Fighting for strong public schools, affordable higher education, and better pay and benefits for our teachers are among Congresswoman Trahan’s top priorities in Congress. Rep. Trahan is especially focused on working to uplift the vocational schools and community colleges. When we commit to supporting equitable education opportunities, we are committing to a better future.
House Education and Labor Committee
On January 22, 2019, Congresswoman Trahan was named to the influential House Committee on Education and Labor. She serves on the subcommittees for Higher Education and Workforce Investment (HEWI) and Health, Employment, Labor and Pensions (HELP). Rep. Trahan is the only Massachusetts representative serving on this Committee.
She is particularly encouraged by the robust support for programs like Head Start, TRIO, and Pell Grants. These are worthy investments that directly reflect our shared values and underscore the importance of higher education accessibility.
One of the most meaningful actions we can take to make higher education more accessible is to confront the growing student debt crisis. Representative Trahan is a proud cosponsor of The Employer Participation in Repayment Act, which would address the student loan debt crisis by encouraging employers to offer student loan assistance as a tax-exempt benefit for employees to help pay down their debt.
This bill would help companies recruit and retain young talent by allowing them to assist employees with student loan debt in the same way they currently help with continued education benefits.
For many students and families, a college education will be the first—and perhaps biggest—financial investment that they will ever make. As tuition costs skyrocket, students are all too often choosing where to go without a clear sense of their return on investment. That isn’t right.
To change that reality, Congresswoman Trahan is leading two bills focused on major reforms in how consumer information regarding higher education is presented.
The College Data Access Act
Representative Trahan introduced H.R. 3026, the College Data Access Act. This bill would codify the College Scorecard and mandate publicly funded institutions of higher education to prominently feature a link to this tool on their website homepage. The Scorecard is an online consumer tool that provides students with a better look at one’s potential return on investment for each college.
The bill would also require the Department of Education to annually update and improve the College Scorecard so that students, parents, institutions, and researchers can utilize the important information it showcases. By continually improving this tool, prospective students will have a more complete sense of their postsecondary options. The Scorecard will include institution and program-level data such as net costs of attendance, transfer and enrollment rates, graduation rates, average loan debt, threshold earnings, and average earnings after graduation.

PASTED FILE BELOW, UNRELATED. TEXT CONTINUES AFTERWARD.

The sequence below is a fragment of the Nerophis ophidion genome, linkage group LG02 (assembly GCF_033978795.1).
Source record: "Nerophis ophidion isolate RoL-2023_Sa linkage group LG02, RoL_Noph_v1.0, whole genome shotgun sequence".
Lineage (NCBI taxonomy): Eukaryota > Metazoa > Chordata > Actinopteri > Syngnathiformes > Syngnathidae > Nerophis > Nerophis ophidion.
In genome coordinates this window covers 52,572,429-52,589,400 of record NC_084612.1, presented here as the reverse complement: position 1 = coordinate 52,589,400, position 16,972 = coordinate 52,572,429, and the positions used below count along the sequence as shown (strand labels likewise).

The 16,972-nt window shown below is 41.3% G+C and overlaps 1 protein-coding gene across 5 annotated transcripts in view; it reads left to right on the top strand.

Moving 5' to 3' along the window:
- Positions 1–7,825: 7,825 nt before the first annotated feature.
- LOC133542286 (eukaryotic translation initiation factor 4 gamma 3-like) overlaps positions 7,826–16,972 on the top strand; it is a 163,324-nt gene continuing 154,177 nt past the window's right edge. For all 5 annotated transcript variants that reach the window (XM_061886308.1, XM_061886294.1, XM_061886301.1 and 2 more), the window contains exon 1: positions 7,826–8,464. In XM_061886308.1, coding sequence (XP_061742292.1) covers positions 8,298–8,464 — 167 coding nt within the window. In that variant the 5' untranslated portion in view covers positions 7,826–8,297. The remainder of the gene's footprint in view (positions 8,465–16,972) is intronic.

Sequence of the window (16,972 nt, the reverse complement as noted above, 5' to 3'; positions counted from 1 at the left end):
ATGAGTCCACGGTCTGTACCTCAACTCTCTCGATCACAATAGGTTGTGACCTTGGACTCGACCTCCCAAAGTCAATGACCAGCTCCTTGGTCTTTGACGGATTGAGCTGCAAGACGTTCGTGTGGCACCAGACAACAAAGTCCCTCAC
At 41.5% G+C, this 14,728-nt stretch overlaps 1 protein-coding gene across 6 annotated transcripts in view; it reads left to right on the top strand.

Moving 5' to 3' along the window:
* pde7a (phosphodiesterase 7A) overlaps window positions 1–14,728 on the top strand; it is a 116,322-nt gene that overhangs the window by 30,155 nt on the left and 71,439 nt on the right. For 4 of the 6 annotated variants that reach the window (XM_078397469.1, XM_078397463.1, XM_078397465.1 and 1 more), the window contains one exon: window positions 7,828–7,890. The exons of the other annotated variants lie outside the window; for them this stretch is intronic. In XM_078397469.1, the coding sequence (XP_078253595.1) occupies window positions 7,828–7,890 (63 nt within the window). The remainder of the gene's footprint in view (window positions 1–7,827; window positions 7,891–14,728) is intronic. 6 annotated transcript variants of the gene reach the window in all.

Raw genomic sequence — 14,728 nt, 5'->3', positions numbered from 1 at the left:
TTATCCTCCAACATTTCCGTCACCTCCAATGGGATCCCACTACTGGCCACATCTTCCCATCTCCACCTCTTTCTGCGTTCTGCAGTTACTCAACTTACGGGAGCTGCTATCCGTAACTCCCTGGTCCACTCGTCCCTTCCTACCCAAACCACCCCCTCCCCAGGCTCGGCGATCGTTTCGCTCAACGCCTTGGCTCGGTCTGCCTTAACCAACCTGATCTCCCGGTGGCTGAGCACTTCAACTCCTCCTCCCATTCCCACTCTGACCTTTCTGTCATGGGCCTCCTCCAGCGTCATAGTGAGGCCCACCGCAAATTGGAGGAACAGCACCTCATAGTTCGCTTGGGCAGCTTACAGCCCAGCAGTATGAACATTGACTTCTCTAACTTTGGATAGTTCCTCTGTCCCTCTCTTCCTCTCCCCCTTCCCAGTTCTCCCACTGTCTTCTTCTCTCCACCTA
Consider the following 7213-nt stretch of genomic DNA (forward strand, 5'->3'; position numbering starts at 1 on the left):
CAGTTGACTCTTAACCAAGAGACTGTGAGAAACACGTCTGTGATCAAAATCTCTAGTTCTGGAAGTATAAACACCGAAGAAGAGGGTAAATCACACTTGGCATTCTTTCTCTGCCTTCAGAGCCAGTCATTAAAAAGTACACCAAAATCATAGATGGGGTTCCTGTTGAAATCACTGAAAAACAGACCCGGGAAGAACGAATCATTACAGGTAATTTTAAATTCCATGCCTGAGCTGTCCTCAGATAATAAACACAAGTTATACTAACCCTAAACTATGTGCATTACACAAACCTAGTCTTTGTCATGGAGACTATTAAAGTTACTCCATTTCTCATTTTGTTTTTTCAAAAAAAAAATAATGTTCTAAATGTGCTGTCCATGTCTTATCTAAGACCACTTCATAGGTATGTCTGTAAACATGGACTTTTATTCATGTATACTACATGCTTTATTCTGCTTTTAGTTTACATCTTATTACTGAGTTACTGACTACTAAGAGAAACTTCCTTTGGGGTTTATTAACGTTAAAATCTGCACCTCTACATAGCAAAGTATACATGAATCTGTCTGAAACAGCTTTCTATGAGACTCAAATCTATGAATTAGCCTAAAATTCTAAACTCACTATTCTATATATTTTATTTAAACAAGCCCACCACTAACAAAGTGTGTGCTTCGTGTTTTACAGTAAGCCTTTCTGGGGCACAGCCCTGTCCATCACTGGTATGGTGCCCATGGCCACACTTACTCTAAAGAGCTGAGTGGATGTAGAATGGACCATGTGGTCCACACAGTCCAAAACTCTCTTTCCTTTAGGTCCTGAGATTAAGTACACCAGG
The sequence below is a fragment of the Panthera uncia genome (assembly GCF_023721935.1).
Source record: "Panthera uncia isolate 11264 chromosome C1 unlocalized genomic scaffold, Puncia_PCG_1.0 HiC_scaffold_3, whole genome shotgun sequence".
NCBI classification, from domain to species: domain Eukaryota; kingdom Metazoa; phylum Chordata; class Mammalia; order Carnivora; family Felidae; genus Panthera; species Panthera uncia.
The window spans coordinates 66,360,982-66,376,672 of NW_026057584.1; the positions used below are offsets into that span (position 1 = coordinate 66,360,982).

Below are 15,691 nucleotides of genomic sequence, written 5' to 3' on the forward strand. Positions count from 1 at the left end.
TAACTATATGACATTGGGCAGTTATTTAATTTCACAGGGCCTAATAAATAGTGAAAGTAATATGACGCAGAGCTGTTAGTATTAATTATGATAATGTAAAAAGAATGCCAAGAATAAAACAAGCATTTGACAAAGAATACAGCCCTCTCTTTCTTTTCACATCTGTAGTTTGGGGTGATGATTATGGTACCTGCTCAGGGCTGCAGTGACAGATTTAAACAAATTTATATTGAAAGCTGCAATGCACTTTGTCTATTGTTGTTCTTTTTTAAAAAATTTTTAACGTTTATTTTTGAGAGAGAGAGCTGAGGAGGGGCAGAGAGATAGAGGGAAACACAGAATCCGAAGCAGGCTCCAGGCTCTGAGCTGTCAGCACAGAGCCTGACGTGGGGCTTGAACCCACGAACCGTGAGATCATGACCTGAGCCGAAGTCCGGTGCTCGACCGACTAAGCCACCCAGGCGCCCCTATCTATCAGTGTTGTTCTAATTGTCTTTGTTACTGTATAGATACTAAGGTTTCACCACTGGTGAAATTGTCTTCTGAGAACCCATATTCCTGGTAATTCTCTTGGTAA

Greater access to this data will empower students and families to make the decision that is right for them, without rolling the dice on their financial security.
The Financial Aid Communication and Transparency (FACT) Act
For many students, navigating the financial aid process can be confusing, especially for first-generation or low-income students. I remember the stress my parents and I experienced trying to make sense of financial aid forms and awards as a first-generation graduate.
Accounting for confusing and unclear jargon that can often be found in student assistance letters, it can be hard to know how much a prospective student would be expected to pay or how much they’d be required to take out in loans. Because of the lack of standardization, there is also no good way of comparing aid offers from different colleges.
Representative Trahan's bill, The Financial Aid Communication and Transparency (FACT) Act, ensures that all students receive clear financial aid offers from each institution they’re accepted to attend and during every year of enrollment.
Each aid offer will also include a standardized quick reference box, which will provide students the most important information on college costs and financial aid in a quick and easy-to-read format, making it possible for them to easily compare financial aid offers and choose the institution that best meets their needs.
Through the FACT Act, I hope to help college students who are currently being forced to navigate an unnecessarily complex path to postsecondary education. This bill isn’t done yet, but it will be soon – I look forward to its introduction.
* indicates the Congresswoman is an Original Cosponsor of that legislation.